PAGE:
Wednesday, November 7, 2012

Momofuko Noodle Bar

There's only one reason you should go to The Noodle Bar and it's not what you think. The pork belly buns (2 for $10) with hoisin, scallion and pickled cucumber are insanely good. The circular bun is perfectly light and fluffy with a subtle sweetness. The belly is fatty yet tender. And really, who doesn't like pickled cucumber? I could eat five of these little darlings.

And If I have had, I would have left happier. Instead, I got sucked into the promise of David Chang's noodles. The namesake ramen soup ($15) has more pork belly, a poached oozy egg, shredded pork shoulder, nori, cabbage, fish cake and scallion. The broth is ok. It's dark, deep and once you puncture the egg, it's very cloudy. The ingredients are fine too. The noodles on the other hand are not. Unlike the light and fluffy buns, the ramen are chewy and too dense. They are like squiggly strings of lead.

Now, I know I'm no expert on ramen. I know that these wheat noodles are supposed to have some chew but there was nothing pleasing about this soup.

I can't finish it.

You're going to bash me for saying this but the instant ones for .99 cents are more high-spirited.

I'm shocked.

Ninety dollars (including tax and tip) for two beers, two buns, two noodle dishes and an order of chicken wings.

Guess bourgeois street food isn't my thing.

Friday, November 2, 2012


This small, unassuming resto at Bloor and Landsowne opened over a year ago and I've been meaning to check it out. Tonight, I finally made it.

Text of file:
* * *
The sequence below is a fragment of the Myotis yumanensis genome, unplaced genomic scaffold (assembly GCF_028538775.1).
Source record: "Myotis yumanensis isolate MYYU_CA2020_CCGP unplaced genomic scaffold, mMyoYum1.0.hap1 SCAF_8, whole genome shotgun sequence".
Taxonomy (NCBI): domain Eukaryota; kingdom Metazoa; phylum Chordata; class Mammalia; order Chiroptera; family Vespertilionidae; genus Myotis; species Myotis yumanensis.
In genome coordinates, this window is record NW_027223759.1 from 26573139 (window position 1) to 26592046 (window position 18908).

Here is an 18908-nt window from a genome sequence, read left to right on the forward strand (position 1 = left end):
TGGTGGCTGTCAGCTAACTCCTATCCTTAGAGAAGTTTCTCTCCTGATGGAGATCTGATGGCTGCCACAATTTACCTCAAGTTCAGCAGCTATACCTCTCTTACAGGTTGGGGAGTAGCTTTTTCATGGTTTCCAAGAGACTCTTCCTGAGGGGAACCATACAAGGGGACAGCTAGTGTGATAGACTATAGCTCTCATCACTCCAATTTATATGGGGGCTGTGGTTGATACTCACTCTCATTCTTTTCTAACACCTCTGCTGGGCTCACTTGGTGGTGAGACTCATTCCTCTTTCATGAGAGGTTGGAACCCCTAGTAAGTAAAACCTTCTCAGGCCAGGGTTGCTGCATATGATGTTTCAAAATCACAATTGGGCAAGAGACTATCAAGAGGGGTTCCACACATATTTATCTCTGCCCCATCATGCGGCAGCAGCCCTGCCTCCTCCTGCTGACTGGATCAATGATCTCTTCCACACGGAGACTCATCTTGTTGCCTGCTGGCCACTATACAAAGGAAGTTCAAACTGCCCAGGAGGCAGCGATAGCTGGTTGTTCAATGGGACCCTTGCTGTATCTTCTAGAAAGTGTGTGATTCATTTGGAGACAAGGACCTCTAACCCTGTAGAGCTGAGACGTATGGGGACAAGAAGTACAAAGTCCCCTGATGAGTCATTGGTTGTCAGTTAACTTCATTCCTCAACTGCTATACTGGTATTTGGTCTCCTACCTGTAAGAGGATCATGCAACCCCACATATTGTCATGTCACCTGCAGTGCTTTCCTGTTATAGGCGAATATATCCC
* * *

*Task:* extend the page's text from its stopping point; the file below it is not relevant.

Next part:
The room is simple. There's no fuss. The menu is small and the drink menu even smaller. No house cocktails, no white liquor and a chalkboard menu that just states the main ingredient in the dish i.e beets, chicken, pickerel.

We look to the waiter for guidance but his lackadaisical approach is not only uninspiring but at times, I wish he'd just stop talking. If I had to guess, I'd say he smoked a fatty right before his shift. Listening to him serve us is like watching paint dry.

He does say the menu is ideal for sharing and I agree. We descend upon a self planned three course meal...

Rabbit rillette are smooth and creamy. I prefer my salted and chopped meat to be a bit more rustic but the taste is on point and the pickled green onion on the side is a wise addition.

A thin buckwheat pancake is smeared with a carrot purée and topped with a creamy French Brie, walnuts and dressed endive. It's unique.

Our mid is a gnocchi with radicchio and Gorgonzola; lots of Gorgonzola. The bitter radicchio, although a great flavor balancer, seems a bit defeated under the influence of the strong cheese. The gnocchi are soft. They are way too soft almost to the point of gluey mush but the pungent cheese goes so well with our wine, that I'm enjoying myself.

Lastly, a lamb shank braised in tomato sauce is heavy on the rosemary and soapy marjoram. It's too fatty but the flesh is very tender, very Fall.

Who doesn't love beets? This choice of side is purple and roasted. It's served with a medallion of goat cheese that's been combined with ground walnut. Unfortunately, the walnuts are more puréed than chopped and the result is a chalky disk of cheese. They should've gone for a competing crunch.

Too full for dessert, we opt for espresso and digestives instead.

Dinner for two with cocktails, a bottle of wine, espresso and cognacs: $165 (including tax and tip).